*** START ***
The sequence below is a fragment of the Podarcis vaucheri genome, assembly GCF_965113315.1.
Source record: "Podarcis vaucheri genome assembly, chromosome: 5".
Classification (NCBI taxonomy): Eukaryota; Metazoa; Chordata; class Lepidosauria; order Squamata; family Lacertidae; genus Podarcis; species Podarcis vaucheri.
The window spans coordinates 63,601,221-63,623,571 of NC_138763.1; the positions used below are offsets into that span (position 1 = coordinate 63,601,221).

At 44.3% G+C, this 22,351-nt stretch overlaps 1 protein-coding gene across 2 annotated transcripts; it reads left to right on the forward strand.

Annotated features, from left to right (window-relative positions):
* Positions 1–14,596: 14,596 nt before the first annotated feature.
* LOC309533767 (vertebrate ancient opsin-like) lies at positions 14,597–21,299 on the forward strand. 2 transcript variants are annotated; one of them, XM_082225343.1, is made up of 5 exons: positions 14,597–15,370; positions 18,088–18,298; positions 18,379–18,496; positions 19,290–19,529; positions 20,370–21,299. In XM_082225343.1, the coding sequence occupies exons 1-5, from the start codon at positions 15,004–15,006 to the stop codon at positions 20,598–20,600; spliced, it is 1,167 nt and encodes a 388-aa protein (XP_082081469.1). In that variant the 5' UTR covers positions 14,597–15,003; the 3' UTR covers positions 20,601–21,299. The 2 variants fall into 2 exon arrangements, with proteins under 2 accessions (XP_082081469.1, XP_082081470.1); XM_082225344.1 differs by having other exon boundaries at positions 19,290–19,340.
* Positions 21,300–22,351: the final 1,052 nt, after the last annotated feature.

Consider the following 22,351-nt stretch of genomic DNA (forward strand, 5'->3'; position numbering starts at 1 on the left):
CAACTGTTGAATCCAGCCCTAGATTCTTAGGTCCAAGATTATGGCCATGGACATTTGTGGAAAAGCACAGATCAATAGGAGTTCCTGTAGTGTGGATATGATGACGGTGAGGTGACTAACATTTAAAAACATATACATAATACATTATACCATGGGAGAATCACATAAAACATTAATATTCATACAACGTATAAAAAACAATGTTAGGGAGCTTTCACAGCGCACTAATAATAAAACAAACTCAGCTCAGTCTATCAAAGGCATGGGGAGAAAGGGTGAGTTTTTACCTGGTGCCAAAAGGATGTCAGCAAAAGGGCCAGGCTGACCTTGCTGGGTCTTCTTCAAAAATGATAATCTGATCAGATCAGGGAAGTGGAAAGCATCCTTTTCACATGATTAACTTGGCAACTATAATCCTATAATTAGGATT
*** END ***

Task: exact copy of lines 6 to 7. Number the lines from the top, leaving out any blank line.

Annotated features, from left to right (window-relative positions):
* Positions 1–14,596: 14,596 nt before the first annotated feature.